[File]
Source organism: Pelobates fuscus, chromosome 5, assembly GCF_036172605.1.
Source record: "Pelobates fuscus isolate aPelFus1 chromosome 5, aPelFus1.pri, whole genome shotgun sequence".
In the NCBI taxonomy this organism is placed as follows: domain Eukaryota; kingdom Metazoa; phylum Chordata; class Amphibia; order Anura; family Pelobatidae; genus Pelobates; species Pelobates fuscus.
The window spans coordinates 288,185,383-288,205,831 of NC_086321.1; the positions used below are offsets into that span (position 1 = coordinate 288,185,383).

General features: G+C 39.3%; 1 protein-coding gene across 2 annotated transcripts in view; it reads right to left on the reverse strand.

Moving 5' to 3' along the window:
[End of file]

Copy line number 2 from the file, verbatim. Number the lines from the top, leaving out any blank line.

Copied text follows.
Source record: "Pelobates fuscus isolate aPelFus1 chromosome 5, aPelFus1.pri, whole genome shotgun sequence".